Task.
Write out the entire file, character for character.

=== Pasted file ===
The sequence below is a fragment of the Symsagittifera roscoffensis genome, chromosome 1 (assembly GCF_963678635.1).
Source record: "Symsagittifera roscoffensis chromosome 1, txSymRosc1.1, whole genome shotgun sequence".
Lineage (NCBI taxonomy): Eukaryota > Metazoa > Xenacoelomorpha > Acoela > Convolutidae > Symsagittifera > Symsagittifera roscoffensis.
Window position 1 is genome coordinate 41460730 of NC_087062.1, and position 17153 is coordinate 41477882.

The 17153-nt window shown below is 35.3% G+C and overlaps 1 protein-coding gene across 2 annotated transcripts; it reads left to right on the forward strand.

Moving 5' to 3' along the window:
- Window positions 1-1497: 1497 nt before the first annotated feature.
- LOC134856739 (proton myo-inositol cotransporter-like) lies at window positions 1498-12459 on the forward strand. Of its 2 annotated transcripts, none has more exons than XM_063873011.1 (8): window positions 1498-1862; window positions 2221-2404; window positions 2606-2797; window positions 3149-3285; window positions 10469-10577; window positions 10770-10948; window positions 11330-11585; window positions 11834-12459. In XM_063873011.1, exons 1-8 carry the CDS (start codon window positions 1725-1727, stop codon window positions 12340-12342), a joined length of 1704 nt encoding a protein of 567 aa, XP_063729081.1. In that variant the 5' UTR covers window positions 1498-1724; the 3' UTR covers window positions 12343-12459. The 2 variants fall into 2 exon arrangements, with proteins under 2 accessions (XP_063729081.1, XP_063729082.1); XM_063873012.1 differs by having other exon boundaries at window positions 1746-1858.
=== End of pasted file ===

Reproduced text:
The sequence below is a fragment of the Symsagittifera roscoffensis genome, chromosome 1 (assembly GCF_963678635.1).
Source record: "Symsagittifera roscoffensis chromosome 1, txSymRosc1.1, whole genome shotgun sequence".
Lineage (NCBI taxonomy): Eukaryota > Metazoa > Xenacoelomorpha > Acoela > Convolutidae > Symsagittifera > Symsagittifera roscoffensis.
Window position 1 is genome coordinate 41460730 of NC_087062.1, and position 17153 is coordinate 41477882.

The 17153-nt window shown below is 35.3% G+C and overlaps 1 protein-coding gene across 2 annotated transcripts; it reads left to right on the forward strand.

Moving 5' to 3' along the window:
- Window positions 1-1497: 1497 nt before the first annotated feature.
- LOC134856739 (proton myo-inositol cotransporter-like) lies at window positions 1498-12459 on the forward strand. Of its 2 annotated transcripts, none has more exons than XM_063873011.1 (8): window positions 1498-1862; window positions 2221-2404; window positions 2606-2797; window positions 3149-3285; window positions 10469-10577; window positions 10770-10948; window positions 11330-11585; window positions 11834-12459. In XM_063873011.1, exons 1-8 carry the CDS (start codon window positions 1725-1727, stop codon window positions 12340-12342), a joined length of 1704 nt encoding a protein of 567 aa, XP_063729081.1. In that variant the 5' UTR covers window positions 1498-1724; the 3' UTR covers window positions 12343-12459. The 2 variants fall into 2 exon arrangements, with proteins under 2 accessions (XP_063729081.1, XP_063729082.1); XM_063873012.1 differs by having other exon boundaries at window positions 1746-1858.